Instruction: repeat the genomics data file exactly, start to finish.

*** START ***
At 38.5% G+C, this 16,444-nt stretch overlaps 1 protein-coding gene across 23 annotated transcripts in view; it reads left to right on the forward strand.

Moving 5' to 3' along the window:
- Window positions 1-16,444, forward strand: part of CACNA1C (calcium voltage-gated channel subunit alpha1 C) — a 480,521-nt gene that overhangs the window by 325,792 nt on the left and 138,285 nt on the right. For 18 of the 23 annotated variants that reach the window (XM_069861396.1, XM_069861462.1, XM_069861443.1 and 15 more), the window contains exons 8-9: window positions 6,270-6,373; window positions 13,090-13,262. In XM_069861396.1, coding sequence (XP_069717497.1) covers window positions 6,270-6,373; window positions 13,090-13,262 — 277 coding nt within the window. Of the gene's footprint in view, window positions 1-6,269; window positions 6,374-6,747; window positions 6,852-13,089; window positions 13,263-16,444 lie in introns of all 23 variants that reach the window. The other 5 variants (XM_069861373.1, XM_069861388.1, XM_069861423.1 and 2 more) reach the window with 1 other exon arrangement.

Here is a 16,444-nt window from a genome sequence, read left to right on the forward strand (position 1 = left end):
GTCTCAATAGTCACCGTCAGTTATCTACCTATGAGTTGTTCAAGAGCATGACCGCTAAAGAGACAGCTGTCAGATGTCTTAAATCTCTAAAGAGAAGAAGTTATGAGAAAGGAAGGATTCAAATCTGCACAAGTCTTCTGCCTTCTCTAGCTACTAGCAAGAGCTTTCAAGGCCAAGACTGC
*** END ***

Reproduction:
At 38.5% G+C, this 16,444-nt stretch overlaps 1 protein-coding gene across 23 annotated transcripts in view; it reads left to right on the forward strand.

Moving 5' to 3' along the window:
- Window positions 1-16,444, forward strand: part of CACNA1C (calcium voltage-gated channel subunit alpha1 C) — a 480,521-nt gene that overhangs the window by 325,792 nt on the left and 138,285 nt on the right. For 18 of the 23 annotated variants that reach the window (XM_069861396.1, XM_069861462.1, XM_069861443.1 and 15 more), the window contains exons 8-9: window positions 6,270-6,373; window positions 13,090-13,262. In XM_069861396.1, coding sequence (XP_069717497.1) covers window positions 6,270-6,373; window positions 13,090-13,262 — 277 coding nt within the window. Of the gene's footprint in view, window positions 1-6,269; window positions 6,374-6,747; window positions 6,852-13,089; window positions 13,263-16,444 lie in introns of all 23 variants that reach the window. The other 5 variants (XM_069861373.1, XM_069861388.1, XM_069861423.1 and 2 more) reach the window with 1 other exon arrangement.

Here is a 16,444-nt window from a genome sequence, read left to right on the forward strand (position 1 = left end):
GTCTCAATAGTCACCGTCAGTTATCTACCTATGAGTTGTTCAAGAGCATGACCGCTAAAGAGACAGCTGTCAGATGTCTTAAATCTCTAAAGAGAAGAAGTTATGAGAAAGGAAGGATTCAAATCTGCACAAGTCTTCTGCCTTCTCTAGCTACTAGCAAGAGCTTTCAAGGCCAAGACTGC